Friday, December 3

Japan’s Ruling Party Prepares for Bloody Victory in Weekend Elections | Japan


The party that has ruled Japan almost without interruption for nearly seven decades is expected to win Sunday’s general elections, but the new prime minister, Fumio Kishida, could emerge with his authority damaged.

Kishida, who became chairman of the ruling Liberal Democratic Party (LDP) last month, hopes to capitalize on the dramatic drop in coronavirus cases in Japan in recent weeks and engage voters with promises of a “new capitalism” that he will redistribute. wealth to the United States. the country’s struggling middle class.

But he will not have been encouraged by polls released on Friday that suggested the PLD could lose its majority in the powerful lower house in Sunday’s elections, although the coalition government he leads will almost certainly survive.

Both the Nikkei and Yomiuri newspapers showed that the PLD may struggle to maintain its single majority in the 465-seat chamber, making it more dependent on support from Komeito, a minor coalition party with ties to the Buddhist organization Soka Gakkai.

Kishida has set a coalition target for a 233-seat majority in the 465-seat lower house, well below the 276 seats the PLD held before the election was called.

Failure to go beyond that line would be detrimental to Kishida and potentially lead to the return of the “revolving door” leaders who spent brief periods in office before Shinzo Abe was elected in 2012 and served as prime minister until last year.

Kishida has vowed to address China’s growing military presence in the region and strengthen Japan’s ability to deter the threat posed by North Korean ballistic missiles.

But a weak performance by the PLD could strengthen the position of the more moderate Komeito and “act as a break in the conservative security policies popular among the right wing of the PLD,” said Tomoaki Iwai, professor of political science at Nihon University in Tokyo.

The Constitutional Democratic Party of Japan, which has formed an alliance with the Japanese Communist Party and other opposition groups, leads in more than 50 single-member districts, but will need electoral district victories on the battlefield to add to its 110 seats.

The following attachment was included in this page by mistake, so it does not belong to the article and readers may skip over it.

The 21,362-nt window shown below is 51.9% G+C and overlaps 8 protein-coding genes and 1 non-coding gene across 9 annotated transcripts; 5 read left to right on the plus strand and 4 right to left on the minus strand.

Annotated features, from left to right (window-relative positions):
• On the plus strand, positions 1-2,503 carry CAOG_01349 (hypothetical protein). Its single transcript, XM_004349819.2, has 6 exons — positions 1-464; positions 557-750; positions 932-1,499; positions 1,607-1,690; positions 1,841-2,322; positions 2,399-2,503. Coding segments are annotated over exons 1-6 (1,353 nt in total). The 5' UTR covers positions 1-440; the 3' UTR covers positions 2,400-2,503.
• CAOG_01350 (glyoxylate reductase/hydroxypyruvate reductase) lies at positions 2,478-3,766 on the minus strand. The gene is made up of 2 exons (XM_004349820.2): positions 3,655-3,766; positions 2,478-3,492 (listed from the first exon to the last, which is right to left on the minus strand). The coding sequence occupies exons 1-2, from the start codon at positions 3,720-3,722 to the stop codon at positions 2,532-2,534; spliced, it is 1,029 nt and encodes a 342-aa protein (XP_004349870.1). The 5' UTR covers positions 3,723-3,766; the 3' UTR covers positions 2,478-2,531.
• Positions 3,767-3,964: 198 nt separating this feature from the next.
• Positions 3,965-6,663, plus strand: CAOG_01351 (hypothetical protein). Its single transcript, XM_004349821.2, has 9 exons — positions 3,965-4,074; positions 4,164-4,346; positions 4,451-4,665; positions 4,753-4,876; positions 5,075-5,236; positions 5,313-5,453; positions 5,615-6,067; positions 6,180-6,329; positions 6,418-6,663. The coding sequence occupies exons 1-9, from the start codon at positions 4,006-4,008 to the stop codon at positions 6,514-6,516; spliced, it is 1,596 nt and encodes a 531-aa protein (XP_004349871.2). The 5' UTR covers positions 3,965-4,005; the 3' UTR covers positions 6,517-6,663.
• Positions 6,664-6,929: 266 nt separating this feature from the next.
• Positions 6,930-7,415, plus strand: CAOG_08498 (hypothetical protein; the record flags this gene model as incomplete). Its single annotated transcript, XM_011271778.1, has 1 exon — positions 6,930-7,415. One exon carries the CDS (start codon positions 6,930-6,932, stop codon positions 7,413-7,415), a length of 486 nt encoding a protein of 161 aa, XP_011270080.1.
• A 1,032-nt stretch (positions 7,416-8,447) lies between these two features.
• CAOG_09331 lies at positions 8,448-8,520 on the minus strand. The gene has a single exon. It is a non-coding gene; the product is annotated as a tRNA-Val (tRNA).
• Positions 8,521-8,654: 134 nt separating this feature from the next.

“The collaboration of the opposition in the single-seat districts is remarkable. It means that the votes that were previously divided among several candidates now go to one, which gives the opposition a realistic chance against the LDP, ”said Iwai.

Kishida, a centrist known as an effective organizer but lacking charisma, hoped to benefit from a honeymoon period after beating three contenders, including popular former vaccine minister Taro Kono, in the recent race to become PLD president. , a post whose incumbent automatically becomes prime minister due to the party’s parliamentary majority.

That election came amid widespread public criticism of outgoing Prime Minister Yoshihide Suga for his handling of the coronavirus pandemic and his enthusiastic support for the Tokyo 2020 Olympics, which many Japanese opposed out of fear of that delayed the departure from the pandemic country.

Kishida’s cabinet, however, will enter the election burdened by lackluster support and the prospect of another low turnout of just over 50%. According to the Nikkei poll, 47% of respondents said they supported the cabinet, while 32% said they did not.

Voter turnout in 2017 was 54% in the 2017 lower house elections, the second lowest in postwar Japan’s history. Youth turnout was particularly low, with only three in 10 people between the ages of 20 and 24 casting votes.

Naoya Oshikubo, a senior economist at Sumitomo Mitsui Trust Asset Management, said he expected the PLD to “quickly pass the victory line” on Sunday, but added that Kishida’s time in office could be short.

“There is a possibility that his administration will be relatively short, like Suga’s, regardless of his victory on Sunday,” Oshikubo said in a note.

“Kishida’s approval ratings have only been 49%, which is low compared to previous prime ministers at the beginning of his term, as governments typically start their term with the highest level of support, which then declines. over time”.


www.theguardian.com

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